15

What are the different types of mitral valve prolapse?

Primary: occurs on it's own for no apparent reason
Secondary mitral prolapse: associated with another disease including Marfan syndrome, ehlers-danlos syndrome etc. same structural abnormalities as seen in primary prolapse.
Functional mitral valve prolapse: caused when an anatomically normal mitral valve is affected by abnormalities within the heart structure. May occur in patients with hypertrophic cardiomyopathy.

16

What are mitral valve prolapse complications?

Infective endocarditis, mitral valve regurgitation, arrhythmia's, sudden cardiac death.

17

What's the treatment of valve stenosis?

Observation, non-invasive dilate toon of the stenosis, Surgical intervention: repair or replacement

18

What's the treatment for valve regurgitation?

Observation and medications
Surgery: preservation of the native valve (repair) or replacement with artifIcial valves (mechanical or biological)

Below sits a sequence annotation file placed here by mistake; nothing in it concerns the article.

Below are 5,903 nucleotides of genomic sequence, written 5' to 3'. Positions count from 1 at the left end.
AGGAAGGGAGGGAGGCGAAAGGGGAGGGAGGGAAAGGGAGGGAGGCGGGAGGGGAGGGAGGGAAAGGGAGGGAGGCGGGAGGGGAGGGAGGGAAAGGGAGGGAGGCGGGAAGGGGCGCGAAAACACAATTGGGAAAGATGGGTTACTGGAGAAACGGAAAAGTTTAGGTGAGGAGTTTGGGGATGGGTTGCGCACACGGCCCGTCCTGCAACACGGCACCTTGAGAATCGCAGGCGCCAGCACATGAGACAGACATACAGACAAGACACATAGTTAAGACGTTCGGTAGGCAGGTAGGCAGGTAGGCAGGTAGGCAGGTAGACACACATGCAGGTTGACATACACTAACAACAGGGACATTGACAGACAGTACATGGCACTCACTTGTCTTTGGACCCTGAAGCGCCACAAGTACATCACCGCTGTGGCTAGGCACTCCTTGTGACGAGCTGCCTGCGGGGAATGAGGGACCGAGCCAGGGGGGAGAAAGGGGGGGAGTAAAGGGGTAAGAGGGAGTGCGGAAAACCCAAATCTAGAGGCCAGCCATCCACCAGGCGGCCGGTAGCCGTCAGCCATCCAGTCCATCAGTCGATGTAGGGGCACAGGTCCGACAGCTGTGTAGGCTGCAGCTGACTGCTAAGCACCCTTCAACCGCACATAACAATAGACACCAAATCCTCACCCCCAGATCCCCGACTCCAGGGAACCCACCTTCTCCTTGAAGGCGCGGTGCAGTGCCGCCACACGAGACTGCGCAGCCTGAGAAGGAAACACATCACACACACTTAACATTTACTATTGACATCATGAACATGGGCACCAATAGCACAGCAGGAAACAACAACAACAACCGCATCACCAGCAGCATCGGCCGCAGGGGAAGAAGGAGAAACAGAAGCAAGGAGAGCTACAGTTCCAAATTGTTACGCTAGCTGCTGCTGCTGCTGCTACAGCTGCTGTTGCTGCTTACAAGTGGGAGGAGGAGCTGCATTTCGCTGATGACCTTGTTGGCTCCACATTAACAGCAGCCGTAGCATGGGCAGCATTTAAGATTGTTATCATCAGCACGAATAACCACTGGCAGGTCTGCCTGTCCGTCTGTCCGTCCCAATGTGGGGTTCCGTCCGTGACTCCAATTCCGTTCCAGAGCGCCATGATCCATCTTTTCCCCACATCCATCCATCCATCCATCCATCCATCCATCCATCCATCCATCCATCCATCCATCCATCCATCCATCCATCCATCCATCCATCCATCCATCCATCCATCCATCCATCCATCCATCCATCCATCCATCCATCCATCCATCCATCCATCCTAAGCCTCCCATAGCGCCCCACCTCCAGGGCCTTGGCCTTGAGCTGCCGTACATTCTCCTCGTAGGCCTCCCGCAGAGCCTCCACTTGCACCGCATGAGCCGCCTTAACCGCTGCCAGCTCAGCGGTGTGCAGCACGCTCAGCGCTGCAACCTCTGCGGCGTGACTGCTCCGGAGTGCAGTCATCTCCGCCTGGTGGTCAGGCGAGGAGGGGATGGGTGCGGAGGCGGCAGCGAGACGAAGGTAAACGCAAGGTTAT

19

Where is the tricuspid valve found?

Between the right atrium and the right ventricle. Tricuspid stenosis is quite rare.

20

What's rheumatic fever?

The immune systems response to bacteria. Can follow an untreated throat infection. Symptoms: joint pain and swelling (arthritis), inflammation of the heart which can cause shortness of breath and chest pain.

21

Should AB prophylaxis be given before procedures expected to produce bacteraemia to prevent endocarditis?

Merits serious consideration. Evidence for:
Clinical experience documents endocarditis following bacteraemia. Antibiotics to which known offending organisms are sensitive are available. In lab animal testing been shown to be effective as do small clinical studies in humans.
BUT:
-lack of large controlled clinical trials involving humans.
-clinical reports of AB prophylaxis not being effective
-evidence that dental and other procedures causing endocarditis is circumstantial.
-in some cases risk of death from prophylaxis may be higher than that for infective endocarditis.